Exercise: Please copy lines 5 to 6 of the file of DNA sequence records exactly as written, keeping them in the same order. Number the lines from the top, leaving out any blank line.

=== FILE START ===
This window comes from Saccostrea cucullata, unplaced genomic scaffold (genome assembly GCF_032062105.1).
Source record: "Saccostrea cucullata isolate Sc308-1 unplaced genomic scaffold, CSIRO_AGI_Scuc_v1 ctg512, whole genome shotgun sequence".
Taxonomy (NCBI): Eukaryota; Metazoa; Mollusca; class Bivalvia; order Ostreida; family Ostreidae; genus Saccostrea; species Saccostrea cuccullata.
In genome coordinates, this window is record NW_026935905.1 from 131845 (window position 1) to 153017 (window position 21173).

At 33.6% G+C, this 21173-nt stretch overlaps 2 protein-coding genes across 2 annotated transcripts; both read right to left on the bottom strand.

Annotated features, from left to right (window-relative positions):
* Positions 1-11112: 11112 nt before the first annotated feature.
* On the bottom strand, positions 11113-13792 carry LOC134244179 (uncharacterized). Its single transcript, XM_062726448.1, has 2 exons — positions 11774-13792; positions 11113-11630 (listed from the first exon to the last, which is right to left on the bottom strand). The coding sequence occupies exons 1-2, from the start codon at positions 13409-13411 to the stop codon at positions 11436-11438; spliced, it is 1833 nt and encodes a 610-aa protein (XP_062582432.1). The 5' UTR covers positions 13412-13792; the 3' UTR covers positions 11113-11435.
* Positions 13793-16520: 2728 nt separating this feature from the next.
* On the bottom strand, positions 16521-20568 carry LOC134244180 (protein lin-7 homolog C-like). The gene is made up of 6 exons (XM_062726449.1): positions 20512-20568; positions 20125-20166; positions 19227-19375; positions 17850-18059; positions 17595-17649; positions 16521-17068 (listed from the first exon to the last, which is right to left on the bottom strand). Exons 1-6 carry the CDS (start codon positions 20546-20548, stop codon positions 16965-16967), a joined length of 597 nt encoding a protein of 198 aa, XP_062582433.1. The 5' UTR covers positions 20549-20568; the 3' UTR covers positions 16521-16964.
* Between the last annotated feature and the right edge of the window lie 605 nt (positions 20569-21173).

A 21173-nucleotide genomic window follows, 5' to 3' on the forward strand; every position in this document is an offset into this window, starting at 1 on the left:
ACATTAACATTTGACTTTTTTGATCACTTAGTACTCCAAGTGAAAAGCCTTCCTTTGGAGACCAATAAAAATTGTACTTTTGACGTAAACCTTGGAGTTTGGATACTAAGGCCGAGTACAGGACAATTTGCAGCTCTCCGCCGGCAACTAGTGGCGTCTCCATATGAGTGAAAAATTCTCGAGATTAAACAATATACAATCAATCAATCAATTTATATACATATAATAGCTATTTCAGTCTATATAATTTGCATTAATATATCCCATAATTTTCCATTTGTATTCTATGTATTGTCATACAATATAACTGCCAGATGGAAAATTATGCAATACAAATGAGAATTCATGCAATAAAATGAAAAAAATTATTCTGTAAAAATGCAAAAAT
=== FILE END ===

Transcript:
At 33.6% G+C, this 21173-nt stretch overlaps 2 protein-coding genes across 2 annotated transcripts; both read right to left on the bottom strand.

Annotated features, from left to right (window-relative positions):